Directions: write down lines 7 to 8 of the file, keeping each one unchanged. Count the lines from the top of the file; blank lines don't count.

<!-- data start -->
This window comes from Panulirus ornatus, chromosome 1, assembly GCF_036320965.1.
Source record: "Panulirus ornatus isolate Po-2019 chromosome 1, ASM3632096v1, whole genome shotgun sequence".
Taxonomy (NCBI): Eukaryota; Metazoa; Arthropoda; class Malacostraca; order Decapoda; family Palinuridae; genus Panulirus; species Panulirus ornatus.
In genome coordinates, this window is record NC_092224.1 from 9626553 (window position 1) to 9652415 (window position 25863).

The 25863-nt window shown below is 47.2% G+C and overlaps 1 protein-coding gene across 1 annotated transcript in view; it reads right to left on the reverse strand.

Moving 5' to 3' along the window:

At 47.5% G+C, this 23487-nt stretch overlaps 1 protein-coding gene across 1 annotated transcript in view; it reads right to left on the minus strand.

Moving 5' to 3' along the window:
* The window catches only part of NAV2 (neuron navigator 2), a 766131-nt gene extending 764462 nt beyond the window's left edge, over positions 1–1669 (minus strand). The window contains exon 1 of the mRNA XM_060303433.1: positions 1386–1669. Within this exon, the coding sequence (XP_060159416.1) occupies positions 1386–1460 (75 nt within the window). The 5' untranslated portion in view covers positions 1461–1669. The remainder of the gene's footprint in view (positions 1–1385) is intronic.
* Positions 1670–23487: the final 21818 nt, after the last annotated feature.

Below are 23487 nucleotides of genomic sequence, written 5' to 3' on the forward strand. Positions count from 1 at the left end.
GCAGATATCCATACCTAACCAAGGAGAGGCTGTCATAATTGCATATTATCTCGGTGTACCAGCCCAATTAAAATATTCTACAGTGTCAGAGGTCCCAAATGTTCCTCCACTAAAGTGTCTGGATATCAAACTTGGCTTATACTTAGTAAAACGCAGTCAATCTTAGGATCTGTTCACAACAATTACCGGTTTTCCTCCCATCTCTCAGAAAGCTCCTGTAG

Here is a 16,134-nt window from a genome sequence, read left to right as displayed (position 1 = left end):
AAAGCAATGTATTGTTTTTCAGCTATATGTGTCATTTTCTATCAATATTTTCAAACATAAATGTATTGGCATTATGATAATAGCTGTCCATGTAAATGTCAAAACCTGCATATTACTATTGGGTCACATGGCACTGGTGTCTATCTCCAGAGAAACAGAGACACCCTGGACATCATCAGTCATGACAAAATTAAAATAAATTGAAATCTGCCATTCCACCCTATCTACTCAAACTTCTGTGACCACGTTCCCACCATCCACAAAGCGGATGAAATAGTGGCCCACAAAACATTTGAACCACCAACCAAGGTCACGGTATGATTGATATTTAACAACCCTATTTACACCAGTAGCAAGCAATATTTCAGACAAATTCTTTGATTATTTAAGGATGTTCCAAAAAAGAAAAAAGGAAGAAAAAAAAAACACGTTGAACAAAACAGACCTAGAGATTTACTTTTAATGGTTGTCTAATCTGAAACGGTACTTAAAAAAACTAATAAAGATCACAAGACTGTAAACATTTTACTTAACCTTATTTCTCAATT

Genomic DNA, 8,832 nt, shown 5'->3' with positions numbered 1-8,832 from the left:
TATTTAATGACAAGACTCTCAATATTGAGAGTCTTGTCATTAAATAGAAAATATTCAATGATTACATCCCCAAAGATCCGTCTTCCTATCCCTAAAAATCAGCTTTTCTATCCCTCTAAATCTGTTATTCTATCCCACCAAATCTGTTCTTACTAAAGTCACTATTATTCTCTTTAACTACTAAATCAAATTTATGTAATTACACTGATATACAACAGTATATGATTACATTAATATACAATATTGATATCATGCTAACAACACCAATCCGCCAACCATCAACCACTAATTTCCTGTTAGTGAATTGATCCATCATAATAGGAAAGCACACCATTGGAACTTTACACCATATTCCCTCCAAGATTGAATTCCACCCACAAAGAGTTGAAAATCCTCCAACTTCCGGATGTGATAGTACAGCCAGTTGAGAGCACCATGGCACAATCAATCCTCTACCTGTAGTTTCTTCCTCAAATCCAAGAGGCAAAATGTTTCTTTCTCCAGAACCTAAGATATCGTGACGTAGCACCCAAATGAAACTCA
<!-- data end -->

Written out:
At 47.5% G+C, this 23487-nt stretch overlaps 1 protein-coding gene across 1 annotated transcript in view; it reads right to left on the minus strand.

Moving 5' to 3' along the window: